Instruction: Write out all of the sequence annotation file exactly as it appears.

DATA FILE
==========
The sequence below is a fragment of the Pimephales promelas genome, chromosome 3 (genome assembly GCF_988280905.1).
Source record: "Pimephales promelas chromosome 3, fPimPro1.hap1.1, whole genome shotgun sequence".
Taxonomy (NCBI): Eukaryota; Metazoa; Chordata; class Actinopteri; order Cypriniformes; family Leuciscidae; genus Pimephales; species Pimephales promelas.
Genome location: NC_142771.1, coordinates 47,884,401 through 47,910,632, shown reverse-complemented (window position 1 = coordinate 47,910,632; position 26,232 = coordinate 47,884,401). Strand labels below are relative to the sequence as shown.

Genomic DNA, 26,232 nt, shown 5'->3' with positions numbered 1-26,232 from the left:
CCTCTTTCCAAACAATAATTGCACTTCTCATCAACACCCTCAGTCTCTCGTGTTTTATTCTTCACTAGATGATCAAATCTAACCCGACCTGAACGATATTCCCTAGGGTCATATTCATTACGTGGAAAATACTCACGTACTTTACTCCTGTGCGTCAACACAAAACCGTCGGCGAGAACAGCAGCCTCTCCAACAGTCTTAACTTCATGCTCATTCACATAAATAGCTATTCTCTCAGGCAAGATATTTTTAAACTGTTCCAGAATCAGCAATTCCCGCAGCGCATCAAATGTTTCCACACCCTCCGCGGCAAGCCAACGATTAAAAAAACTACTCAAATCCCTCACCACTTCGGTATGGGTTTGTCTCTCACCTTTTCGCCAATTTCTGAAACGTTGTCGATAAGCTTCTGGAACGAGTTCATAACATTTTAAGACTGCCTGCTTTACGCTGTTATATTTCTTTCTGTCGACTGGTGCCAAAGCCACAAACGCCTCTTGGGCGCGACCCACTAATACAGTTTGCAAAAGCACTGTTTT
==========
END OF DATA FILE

The sequence below is a fragment of the Pimephales promelas genome, chromosome 3 (genome assembly GCF_988280905.1).
Source record: "Pimephales promelas chromosome 3, fPimPro1.hap1.1, whole genome shotgun sequence".
Taxonomy (NCBI): Eukaryota; Metazoa; Chordata; class Actinopteri; order Cypriniformes; family Leuciscidae; genus Pimephales; species Pimephales promelas.
Genome location: NC_142771.1, coordinates 47,884,401 through 47,910,632, shown reverse-complemented (window position 1 = coordinate 47,910,632; position 26,232 = coordinate 47,884,401). Strand labels below are relative to the sequence as shown.

Genomic DNA, 26,232 nt, shown 5'->3' with positions numbered 1-26,232 from the left:
CCTCTTTCCAAACAATAATTGCACTTCTCATCAACACCCTCAGTCTCTCGTGTTTTATTCTTCACTAGATGATCAAATCTAACCCGACCTGAACGATATTCCCTAGGGTCATATTCATTACGTGGAAAATACTCACGTACTTTACTCCTGTGCGTCAACACAAAACCGTCGGCGAGAACAGCAGCCTCTCCAACAGTCTTAACTTCATGCTCATTCACATAAATAGCTATTCTCTCAGGCAAGATATTTTTAAACTGTTCCAGAATCAGCAATTCCCGCAGCGCATCAAATGTTTCCACACCCTCCGCGGCAAGCCAACGATTAAAAAAACTACTCAAATCCCTCACCACTTCGGTATGGGTTTGTCTCTCACCTTTTCGCCAATTTCTGAAACGTTGTCGATAAGCTTCTGGAACGAGTTCATAACATTTTAAGACTGCCTGCTTTACGCTGTTATATTTCTTTCTGTCGACTGGTGCCAAAGCCACAAACGCCTCTTGGGCGCGACCCACTAATACAGTTTGCAAAAGCACTGTTTT